Banks seem to be this year’s siren-call for fund managers.
After ANZ’s 14 per cent decline since May 1, Commonwealth Bank’s 9.6 per cent drop, National Bank of Australia’s 15 per cent slide and Westpac’s 17 per cent fall, some are seeing value in the big four.
Their collective yields have risen to about 7 per cent from about 5 per cent, making them much more attractive as their valuations have cheapened. As goes the banks, which comprises about 30 per cent of the market’s value, so goes the index. If the banks begin to rise so will the benchmak S&P/ASX200 Index which has fallen 7.1 per cent since May 14 when foreign selling began in earnest.
But the market now is about 400 points lower than it was mid-May and that means Perpetual fund manager Nathan Parkin has been buying stocks.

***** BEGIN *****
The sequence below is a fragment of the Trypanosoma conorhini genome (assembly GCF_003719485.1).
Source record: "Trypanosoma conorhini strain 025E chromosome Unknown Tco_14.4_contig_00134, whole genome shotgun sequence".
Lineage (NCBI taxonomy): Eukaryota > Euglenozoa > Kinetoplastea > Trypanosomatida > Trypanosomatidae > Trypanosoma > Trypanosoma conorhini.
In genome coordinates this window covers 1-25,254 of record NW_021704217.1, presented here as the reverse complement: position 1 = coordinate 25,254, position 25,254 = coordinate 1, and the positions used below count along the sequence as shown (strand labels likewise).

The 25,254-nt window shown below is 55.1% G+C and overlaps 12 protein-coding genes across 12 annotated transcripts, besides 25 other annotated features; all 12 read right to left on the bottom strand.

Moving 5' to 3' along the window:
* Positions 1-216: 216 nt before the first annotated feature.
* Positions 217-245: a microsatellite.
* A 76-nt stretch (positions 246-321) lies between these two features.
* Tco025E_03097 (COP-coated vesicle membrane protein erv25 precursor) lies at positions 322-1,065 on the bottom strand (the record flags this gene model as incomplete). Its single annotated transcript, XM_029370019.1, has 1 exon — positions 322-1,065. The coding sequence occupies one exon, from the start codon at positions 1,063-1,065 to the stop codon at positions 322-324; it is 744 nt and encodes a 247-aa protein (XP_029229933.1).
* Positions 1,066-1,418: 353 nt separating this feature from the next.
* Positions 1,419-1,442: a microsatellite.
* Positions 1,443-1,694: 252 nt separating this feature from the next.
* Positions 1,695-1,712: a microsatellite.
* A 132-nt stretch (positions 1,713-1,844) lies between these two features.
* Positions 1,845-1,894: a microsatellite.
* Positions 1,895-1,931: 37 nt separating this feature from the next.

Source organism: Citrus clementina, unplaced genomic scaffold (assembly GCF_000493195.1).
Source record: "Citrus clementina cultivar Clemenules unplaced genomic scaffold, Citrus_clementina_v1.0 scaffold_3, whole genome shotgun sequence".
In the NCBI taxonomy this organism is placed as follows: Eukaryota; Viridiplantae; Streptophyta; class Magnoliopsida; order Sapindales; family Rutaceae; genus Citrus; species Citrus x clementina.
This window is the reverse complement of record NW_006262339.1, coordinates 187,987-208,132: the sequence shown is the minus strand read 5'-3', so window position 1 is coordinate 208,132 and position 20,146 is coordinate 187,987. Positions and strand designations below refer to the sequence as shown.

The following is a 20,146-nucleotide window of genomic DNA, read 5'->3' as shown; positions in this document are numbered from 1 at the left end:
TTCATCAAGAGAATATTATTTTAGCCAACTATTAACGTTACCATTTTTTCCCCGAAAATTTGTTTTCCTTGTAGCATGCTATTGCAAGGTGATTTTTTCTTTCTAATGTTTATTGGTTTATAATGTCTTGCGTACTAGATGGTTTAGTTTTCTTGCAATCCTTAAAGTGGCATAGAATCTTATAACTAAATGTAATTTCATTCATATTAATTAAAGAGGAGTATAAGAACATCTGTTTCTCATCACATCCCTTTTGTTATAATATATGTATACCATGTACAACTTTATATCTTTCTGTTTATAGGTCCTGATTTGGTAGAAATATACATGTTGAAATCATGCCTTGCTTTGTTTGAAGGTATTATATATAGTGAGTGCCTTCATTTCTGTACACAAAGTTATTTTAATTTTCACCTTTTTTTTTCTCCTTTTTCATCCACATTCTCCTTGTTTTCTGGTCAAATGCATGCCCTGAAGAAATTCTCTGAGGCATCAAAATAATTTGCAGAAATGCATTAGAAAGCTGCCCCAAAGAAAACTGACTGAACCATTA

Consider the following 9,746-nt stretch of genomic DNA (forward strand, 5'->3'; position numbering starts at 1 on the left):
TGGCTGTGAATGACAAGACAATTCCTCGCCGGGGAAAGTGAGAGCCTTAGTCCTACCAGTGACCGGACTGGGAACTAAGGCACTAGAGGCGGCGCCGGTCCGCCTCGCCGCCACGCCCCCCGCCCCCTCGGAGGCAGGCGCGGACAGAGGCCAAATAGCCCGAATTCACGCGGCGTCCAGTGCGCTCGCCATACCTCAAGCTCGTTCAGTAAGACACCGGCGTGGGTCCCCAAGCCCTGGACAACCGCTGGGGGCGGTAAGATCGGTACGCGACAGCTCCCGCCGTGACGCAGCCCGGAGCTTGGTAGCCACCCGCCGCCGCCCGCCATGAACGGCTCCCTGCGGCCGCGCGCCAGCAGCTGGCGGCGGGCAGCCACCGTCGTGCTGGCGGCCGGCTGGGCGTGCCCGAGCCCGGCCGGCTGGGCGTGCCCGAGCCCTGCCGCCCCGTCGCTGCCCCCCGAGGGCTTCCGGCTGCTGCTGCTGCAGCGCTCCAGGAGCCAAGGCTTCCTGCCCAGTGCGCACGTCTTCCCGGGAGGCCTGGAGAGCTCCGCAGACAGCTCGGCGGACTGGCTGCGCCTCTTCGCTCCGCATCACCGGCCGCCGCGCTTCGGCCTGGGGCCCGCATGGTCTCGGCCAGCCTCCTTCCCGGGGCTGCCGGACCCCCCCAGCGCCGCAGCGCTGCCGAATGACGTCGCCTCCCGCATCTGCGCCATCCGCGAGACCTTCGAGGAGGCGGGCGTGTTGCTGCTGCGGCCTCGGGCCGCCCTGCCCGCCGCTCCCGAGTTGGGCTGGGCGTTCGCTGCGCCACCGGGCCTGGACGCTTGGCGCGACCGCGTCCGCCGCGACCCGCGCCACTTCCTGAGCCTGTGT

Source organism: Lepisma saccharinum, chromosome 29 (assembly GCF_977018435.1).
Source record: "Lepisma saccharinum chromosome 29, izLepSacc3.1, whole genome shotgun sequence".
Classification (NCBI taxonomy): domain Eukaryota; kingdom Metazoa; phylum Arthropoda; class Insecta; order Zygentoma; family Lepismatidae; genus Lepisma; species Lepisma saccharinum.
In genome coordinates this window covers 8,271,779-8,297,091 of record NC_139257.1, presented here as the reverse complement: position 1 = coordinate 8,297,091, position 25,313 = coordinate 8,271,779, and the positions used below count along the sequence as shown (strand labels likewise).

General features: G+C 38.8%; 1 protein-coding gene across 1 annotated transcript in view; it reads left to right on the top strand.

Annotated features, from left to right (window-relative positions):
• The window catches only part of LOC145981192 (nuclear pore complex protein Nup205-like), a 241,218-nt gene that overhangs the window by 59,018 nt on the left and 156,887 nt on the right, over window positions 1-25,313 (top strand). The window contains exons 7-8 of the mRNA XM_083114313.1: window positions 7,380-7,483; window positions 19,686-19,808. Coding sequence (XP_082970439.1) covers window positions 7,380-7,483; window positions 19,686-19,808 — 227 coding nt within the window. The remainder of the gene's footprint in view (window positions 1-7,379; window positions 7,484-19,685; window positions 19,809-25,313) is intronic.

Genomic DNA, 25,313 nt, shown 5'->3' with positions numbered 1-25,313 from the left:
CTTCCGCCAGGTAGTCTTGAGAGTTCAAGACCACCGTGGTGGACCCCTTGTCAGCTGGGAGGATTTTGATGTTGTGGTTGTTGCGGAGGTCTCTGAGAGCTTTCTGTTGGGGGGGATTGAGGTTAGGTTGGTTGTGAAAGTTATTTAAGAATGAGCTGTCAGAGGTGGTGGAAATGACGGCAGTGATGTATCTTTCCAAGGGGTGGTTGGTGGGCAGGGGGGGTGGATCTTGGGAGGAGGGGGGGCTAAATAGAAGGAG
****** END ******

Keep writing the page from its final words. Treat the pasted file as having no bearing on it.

“I’m more bullish now then when the market was 400 points higher,” says Parkin. “I’m reasonably happy buying things as the outlook is better than it has been for a couple of years.”
Parkin says in 2012 earnings were mixed. This year many more companies will report profit growth and if they can report revenue growth then investors will be much more optimistic despite Australia’s cloudy economic picture.
Still, there is continued evidence offshore fund managers are continuing to sell Australian stocks. The Australian dollar at 1525 AEST had fallen to 96.40 cents against the US dollar from 96.74 cents yesterday, according to Bloomberg data.
The S&P/ASX500 Index was down 51.408, or 1.1 per cent, to 4,849.40. ANZ shares slid 58.5 cents, or 2.1 per cent, to $27.325. Commonwealth Bank had dropped 84 cents, or 1.3 per cent, to $66.31. National Australia Bank had fallen 53 cents, or 1.8 per cent, to $29.08. Westpac had slipped 69 cents, or 2.4 per cent, to $28.26.